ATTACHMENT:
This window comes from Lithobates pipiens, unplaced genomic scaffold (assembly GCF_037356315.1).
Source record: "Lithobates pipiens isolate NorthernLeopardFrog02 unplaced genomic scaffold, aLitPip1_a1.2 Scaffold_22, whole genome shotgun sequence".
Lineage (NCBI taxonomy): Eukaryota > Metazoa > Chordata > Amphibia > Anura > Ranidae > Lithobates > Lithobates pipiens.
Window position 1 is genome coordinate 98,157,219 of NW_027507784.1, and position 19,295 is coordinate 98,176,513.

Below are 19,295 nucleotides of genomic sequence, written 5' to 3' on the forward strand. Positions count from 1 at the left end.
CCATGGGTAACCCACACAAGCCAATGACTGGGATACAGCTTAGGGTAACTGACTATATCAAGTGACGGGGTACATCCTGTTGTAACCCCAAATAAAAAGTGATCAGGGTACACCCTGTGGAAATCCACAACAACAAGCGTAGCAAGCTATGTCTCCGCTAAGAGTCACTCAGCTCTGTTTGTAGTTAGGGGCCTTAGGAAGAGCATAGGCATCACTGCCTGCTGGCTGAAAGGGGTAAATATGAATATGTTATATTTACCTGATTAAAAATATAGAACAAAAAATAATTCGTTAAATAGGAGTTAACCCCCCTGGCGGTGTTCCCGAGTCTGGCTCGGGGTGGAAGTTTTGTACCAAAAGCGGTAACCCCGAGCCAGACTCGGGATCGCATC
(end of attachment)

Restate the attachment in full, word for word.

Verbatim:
This window comes from Lithobates pipiens, unplaced genomic scaffold (assembly GCF_037356315.1).
Source record: "Lithobates pipiens isolate NorthernLeopardFrog02 unplaced genomic scaffold, aLitPip1_a1.2 Scaffold_22, whole genome shotgun sequence".
Lineage (NCBI taxonomy): Eukaryota > Metazoa > Chordata > Amphibia > Anura > Ranidae > Lithobates > Lithobates pipiens.
Window position 1 is genome coordinate 98,157,219 of NW_027507784.1, and position 19,295 is coordinate 98,176,513.

Below are 19,295 nucleotides of genomic sequence, written 5' to 3' on the forward strand. Positions count from 1 at the left end.
CCATGGGTAACCCACACAAGCCAATGACTGGGATACAGCTTAGGGTAACTGACTATATCAAGTGACGGGGTACATCCTGTTGTAACCCCAAATAAAAAGTGATCAGGGTACACCCTGTGGAAATCCACAACAACAAGCGTAGCAAGCTATGTCTCCGCTAAGAGTCACTCAGCTCTGTTTGTAGTTAGGGGCCTTAGGAAGAGCATAGGCATCACTGCCTGCTGGCTGAAAGGGGTAAATATGAATATGTTATATTTACCTGATTAAAAATATAGAACAAAAAATAATTCGTTAAATAGGAGTTAACCCCCCTGGCGGTGTTCCCGAGTCTGGCTCGGGGTGGAAGTTTTGTACCAAAAGCGGTAACCCCGAGCCAGACTCGGGATCGCATC